Despite the myriad of laws and rules that need to be followed, hemp farmers all over the country have made a whole lot of money from now being allowed to plant, harvest, and sell their crops to CBD brands all over the country!
What is the Future for Hemp Farmers?
Hemp can be used in so many different products that the potential market is vast. That's a key reason why the value of hemp production totaled somewhere in the range of $824 million in 2021 alone. That massive figure is likely due to the versatility of the hemp plant.
Hemp fibers are used in fabrics, insulation, paper, textiles, yarns, carpeting, and construction materials. Salad dressings and cooking oil can contain hemp seeds. Hemp seeds can also be crushed to create hemp seed oil used by the cosmetic industry and included in shampoos and soaps.
Legislators at the state level are aware of the potential and are addressing various policy issues such as how they will define hemp, license growers, and regulate and certify seeds.
Currently, 41 states have enacted legislation to establish industrial hemp cultivation and production programs. Additionally, since hemp grows very quickly and easily compared to many other crops, farmers can grow it on the side as an insurance product in case something goes wrong with their first harvest.
What are the Challenges Ahead for Hemp?
In the U.S., while hemp is still very new despite its massive growth over the past five or so years, and as with any new product, there are issues related to how it will be branded, how markets will be developed, how it will be sold, and how it will be regulated that still needs to be worked out.
There may be demand for products made with hemp and farmers growing hemp, but that doesn't mean farmers can quickly get the product to a processor and then to the public. After all, while hemp famously grows quickly and easily, demand could explode to the point where farmers won't be able to keep up. Many aspects need to be developed to create a dependable and commercially viable supply chain, especially in the wake of COVID-related disruptions.
There is also the issue of extracts from hemp being sold and marketed as CBD when, in fact, they do not have the same medicinal elements as CBD. Conversely, there is the lingering issue of CBD's legality. When it comes to CBD, anything derived from marijuana plants with more than 0.3 percent THC is classified as a Schedule I controlled substance under the Controlled Substances Act (CSA). When derived from hemp, it is considered legal and not covered by the CSA. How these differences will be monitored and regulated remains to be seen.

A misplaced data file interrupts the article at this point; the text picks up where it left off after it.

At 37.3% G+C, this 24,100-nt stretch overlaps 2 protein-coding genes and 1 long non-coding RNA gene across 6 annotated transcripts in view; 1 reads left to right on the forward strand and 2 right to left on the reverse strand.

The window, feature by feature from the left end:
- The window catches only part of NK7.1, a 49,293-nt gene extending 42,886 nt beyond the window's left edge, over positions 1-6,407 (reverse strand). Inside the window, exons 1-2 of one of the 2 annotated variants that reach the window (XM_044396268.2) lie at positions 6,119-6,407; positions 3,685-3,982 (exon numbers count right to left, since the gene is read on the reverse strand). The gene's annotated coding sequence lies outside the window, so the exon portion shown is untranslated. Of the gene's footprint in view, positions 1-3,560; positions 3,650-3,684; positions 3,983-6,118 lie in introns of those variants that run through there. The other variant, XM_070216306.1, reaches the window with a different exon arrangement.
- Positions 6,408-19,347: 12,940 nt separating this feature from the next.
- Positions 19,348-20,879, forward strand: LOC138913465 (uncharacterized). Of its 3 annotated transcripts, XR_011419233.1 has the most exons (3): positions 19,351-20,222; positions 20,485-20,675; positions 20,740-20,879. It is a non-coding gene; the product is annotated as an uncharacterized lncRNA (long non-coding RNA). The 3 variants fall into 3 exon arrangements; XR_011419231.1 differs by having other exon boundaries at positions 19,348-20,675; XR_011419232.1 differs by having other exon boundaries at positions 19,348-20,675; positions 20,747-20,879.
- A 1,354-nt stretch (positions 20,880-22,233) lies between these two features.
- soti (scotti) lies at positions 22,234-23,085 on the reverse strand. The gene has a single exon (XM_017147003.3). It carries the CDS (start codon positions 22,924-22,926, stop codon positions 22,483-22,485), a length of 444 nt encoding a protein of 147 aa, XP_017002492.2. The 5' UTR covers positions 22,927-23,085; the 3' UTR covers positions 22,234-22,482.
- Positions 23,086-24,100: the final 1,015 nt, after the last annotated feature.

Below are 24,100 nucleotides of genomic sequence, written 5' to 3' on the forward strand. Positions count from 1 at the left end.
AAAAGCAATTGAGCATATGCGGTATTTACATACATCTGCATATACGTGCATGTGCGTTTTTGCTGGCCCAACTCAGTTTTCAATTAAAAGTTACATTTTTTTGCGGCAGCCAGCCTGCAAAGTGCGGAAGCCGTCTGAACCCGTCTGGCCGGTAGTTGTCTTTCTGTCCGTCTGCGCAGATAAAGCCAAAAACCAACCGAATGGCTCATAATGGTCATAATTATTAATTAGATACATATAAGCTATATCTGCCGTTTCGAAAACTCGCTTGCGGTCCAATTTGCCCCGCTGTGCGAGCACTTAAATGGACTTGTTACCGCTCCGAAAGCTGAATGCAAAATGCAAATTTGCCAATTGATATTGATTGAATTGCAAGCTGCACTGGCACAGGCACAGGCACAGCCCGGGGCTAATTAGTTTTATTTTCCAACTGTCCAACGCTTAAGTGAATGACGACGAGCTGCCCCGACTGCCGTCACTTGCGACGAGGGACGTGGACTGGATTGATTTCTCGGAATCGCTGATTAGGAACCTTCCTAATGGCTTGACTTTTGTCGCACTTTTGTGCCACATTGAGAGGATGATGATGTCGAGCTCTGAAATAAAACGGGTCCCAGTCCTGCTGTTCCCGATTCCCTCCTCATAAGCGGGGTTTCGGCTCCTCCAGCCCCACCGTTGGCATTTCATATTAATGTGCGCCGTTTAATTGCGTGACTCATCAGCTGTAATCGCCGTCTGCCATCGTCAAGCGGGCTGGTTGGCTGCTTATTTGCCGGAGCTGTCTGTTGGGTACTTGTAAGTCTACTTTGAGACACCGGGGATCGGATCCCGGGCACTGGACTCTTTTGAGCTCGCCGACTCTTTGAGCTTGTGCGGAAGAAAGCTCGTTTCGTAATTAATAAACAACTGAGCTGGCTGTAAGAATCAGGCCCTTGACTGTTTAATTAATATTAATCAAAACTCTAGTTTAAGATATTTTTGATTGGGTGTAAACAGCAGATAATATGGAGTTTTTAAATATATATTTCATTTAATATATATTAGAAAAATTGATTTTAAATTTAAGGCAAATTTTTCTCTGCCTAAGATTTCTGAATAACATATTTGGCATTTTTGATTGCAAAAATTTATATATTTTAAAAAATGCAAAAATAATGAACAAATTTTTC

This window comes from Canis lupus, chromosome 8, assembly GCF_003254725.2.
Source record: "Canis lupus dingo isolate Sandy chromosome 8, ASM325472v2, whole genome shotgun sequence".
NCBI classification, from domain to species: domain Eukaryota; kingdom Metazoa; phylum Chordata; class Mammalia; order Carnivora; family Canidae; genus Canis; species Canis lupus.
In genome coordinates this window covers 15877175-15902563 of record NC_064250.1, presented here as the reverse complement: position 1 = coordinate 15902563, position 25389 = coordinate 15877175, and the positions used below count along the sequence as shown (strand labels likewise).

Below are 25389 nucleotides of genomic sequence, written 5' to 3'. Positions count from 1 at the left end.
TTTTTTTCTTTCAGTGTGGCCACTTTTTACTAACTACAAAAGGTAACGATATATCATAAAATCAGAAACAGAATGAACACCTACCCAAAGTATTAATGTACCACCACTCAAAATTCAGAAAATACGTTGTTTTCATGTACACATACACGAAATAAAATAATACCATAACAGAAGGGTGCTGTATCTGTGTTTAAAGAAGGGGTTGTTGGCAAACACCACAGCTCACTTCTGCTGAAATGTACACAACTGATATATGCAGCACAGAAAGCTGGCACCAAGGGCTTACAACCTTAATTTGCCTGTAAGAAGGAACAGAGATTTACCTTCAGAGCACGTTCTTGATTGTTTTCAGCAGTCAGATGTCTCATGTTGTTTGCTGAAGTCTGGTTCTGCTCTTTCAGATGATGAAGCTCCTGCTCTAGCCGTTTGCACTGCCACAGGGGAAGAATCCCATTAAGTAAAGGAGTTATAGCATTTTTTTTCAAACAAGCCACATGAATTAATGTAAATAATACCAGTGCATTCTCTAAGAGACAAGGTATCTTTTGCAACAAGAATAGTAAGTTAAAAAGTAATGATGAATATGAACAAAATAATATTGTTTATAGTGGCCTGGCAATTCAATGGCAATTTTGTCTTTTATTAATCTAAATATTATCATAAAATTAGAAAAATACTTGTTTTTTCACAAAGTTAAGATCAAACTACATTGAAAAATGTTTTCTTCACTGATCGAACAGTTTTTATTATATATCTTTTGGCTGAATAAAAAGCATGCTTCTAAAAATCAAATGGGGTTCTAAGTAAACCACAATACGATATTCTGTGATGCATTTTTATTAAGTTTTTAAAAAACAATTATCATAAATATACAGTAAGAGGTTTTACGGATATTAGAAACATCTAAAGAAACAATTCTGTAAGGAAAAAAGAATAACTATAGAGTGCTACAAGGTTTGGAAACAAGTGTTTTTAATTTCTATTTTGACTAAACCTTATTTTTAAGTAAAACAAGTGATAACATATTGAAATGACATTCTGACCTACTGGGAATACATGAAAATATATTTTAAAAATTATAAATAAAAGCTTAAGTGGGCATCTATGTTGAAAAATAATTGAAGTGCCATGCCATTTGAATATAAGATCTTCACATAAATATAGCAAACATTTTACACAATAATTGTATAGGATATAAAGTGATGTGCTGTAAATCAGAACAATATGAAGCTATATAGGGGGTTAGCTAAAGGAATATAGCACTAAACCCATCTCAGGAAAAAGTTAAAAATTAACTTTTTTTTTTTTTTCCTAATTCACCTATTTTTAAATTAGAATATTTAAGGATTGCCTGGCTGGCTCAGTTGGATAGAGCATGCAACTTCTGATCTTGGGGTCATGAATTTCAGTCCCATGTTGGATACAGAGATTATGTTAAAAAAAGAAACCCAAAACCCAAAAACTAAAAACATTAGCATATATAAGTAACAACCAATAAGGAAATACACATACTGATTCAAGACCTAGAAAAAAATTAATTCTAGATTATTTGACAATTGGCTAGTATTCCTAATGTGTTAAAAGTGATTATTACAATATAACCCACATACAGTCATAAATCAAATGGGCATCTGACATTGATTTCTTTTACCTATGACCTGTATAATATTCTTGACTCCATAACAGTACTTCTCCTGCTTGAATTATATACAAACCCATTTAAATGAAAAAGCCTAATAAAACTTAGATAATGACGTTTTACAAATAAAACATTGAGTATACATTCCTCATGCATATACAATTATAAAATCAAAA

Another factor to keep in mind is the lack of regulation. Since there's no governing body overseeing the production and testing standards for CBD-infused products all over the web and health food store shelves, a lot of snake oil is sold. Some products that don't claim to be full-spectrum have shown to be THC-rich, while analysis of other products has found there to be no CBD in there at all. Until cannabis is legalized at the federal level and a regulatory body can start testing products, consumers should opt for brands that have set standards of third-party lab testing behind their various products.
Another question mark deals with crop insurance. As defined in the 2018 Farm Bill, a producer who gets a portion of revenue from hemp is still eligible to participate in the Whole Farm Revenue Protection Plan (a federal risk management safety net for all commodities on a farm under one insurance policy). But if a farmer has insurance on hemp and is found to be over the 0.3 THC limit,and the crop has to be destroyed, will the farmer receive compensation?
The Bottom Line
The 2018 Farm Bill and hemp have a complicated relationship. Removing hemp from the Controlled Substances Act and labeling hemp as an agricultural product are significant advances.
It has aided in more people discovering the health benefits of the chemical compound CBD. It has also normalized the consumption of cannabis products in the household, regardless of the legalization of THC. But there is still a great deal to do in integrating hemp and hemp products into the marketplace and continuing to research the plant to understand all its components and qualities better.
It will remain a highly regulated crop and is yet another issue that finds state and federal governments struggling to move forward in unison.
What do you think of the Farm Bill? Have you integrated hemp into your life yet? Tell us in the comments below!